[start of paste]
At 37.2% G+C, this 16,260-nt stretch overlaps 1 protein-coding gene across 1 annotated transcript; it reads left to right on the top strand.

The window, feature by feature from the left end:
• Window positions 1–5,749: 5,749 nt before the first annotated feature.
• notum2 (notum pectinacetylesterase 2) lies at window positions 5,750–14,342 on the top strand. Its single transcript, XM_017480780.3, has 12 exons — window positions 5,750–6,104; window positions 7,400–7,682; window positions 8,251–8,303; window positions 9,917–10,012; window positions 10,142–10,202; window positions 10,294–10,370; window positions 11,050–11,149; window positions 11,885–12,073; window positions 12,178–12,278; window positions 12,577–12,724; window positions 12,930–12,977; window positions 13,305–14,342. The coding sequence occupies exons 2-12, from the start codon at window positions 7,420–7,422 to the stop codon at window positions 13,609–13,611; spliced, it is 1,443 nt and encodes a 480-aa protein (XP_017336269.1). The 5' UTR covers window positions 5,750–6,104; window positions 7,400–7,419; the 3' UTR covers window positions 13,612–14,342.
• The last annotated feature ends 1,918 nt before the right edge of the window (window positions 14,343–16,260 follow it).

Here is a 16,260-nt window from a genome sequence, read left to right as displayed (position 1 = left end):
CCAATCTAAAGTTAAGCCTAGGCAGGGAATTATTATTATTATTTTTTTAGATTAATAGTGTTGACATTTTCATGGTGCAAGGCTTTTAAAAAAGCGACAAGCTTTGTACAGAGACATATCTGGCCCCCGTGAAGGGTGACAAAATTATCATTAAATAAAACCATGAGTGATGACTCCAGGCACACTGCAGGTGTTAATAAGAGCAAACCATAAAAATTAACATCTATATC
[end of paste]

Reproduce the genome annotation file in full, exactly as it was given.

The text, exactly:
At 37.2% G+C, this 16,260-nt stretch overlaps 1 protein-coding gene across 1 annotated transcript; it reads left to right on the top strand.

The window, feature by feature from the left end:
• Window positions 1–5,749: 5,749 nt before the first annotated feature.
• notum2 (notum pectinacetylesterase 2) lies at window positions 5,750–14,342 on the top strand. Its single transcript, XM_017480780.3, has 12 exons — window positions 5,750–6,104; window positions 7,400–7,682; window positions 8,251–8,303; window positions 9,917–10,012; window positions 10,142–10,202; window positions 10,294–10,370; window positions 11,050–11,149; window positions 11,885–12,073; window positions 12,178–12,278; window positions 12,577–12,724; window positions 12,930–12,977; window positions 13,305–14,342. The coding sequence occupies exons 2-12, from the start codon at window positions 7,420–7,422 to the stop codon at window positions 13,609–13,611; spliced, it is 1,443 nt and encodes a 480-aa protein (XP_017336269.1). The 5' UTR covers window positions 5,750–6,104; window positions 7,400–7,419; the 3' UTR covers window positions 13,612–14,342.
• The last annotated feature ends 1,918 nt before the right edge of the window (window positions 14,343–16,260 follow it).

Here is a 16,260-nt window from a genome sequence, read left to right as displayed (position 1 = left end):
CCAATCTAAAGTTAAGCCTAGGCAGGGAATTATTATTATTATTTTTTTAGATTAATAGTGTTGACATTTTCATGGTGCAAGGCTTTTAAAAAAGCGACAAGCTTTGTACAGAGACATATCTGGCCCCCGTGAAGGGTGACAAAATTATCATTAAATAAAACCATGAGTGATGACTCCAGGCACACTGCAGGTGTTAATAAGAGCAAACCATAAAAATTAACATCTATATC